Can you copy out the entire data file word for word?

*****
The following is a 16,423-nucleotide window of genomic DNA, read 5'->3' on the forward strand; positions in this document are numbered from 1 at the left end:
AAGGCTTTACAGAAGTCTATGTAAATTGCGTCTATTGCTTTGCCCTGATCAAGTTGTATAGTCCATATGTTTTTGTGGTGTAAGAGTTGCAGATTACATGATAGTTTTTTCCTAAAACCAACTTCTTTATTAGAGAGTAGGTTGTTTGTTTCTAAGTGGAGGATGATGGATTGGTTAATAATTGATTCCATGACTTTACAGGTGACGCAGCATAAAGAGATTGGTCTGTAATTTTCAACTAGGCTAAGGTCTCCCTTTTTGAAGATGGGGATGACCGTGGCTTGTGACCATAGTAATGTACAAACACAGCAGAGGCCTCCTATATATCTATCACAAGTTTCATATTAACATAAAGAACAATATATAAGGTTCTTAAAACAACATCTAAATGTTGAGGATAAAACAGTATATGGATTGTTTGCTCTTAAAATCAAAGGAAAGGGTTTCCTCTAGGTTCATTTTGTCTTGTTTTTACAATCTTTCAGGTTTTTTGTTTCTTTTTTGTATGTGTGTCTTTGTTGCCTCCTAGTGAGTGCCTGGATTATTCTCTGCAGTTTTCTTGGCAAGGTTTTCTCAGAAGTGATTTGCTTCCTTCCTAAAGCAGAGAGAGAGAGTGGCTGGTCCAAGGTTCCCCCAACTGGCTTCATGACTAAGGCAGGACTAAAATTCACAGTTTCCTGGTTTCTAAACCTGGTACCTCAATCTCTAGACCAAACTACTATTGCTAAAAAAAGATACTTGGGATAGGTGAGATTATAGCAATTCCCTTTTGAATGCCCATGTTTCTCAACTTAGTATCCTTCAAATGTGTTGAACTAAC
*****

The following is a 16,423-nucleotide window of genomic DNA, read 5'->3' on the forward strand; positions in this document are numbered from 1 at the left end:
AAGGCTTTACAGAAGTCTATGTAAATTGCGTCTATTGCTTTGCCCTGATCAAGTTGTATAGTCCATATGTTTTTGTGGTGTAAGAGTTGCAGATTACATGATAGTTTTTTCCTAAAACCAACTTCTTTATTAGAGAGTAGGTTGTTTGTTTCTAAGTGGAGGATGATGGATTGGTTAATAATTGATTCCATGACTTTACAGGTGACGCAGCATAAAGAGATTGGTCTGTAATTTTCAACTAGGCTAAGGTCTCCCTTTTTGAAGATGGGGATGACCGTGGCTTGTGACCATAGTAATGTACAAACACAGCAGAGGCCTCCTATATATCTATCACAAGTTTCATATTAACATAAAGAACAATATATAAGGTTCTTAAAACAACATCTAAATGTTGAGGATAAAACAGTATATGGATTGTTTGCTCTTAAAATCAAAGGAAAGGGTTTCCTCTAGGTTCATTTTGTCTTGTTTTTACAATCTTTCAGGTTTTTTGTTTCTTTTTTGTATGTGTGTCTTTGTTGCCTCCTAGTGAGTGCCTGGATTATTCTCTGCAGTTTTCTTGGCAAGGTTTTCTCAGAAGTGATTTGCTTCCTTCCTAAAGCAGAGAGAGAGAGTGGCTGGTCCAAGGTTCCCCCAACTGGCTTCATGACTAAGGCAGGACTAAAATTCACAGTTTCCTGGTTTCTAAACCTGGTACCTCAATCTCTAGACCAAACTACTATTGCTAAAAAAAGATACTTGGGATAGGTGAGATTATAGCAATTCCCTTTTGAATGCCCATGTTTCTCAACTTAGTATCCTTCAAATGTGTTGAACTAAC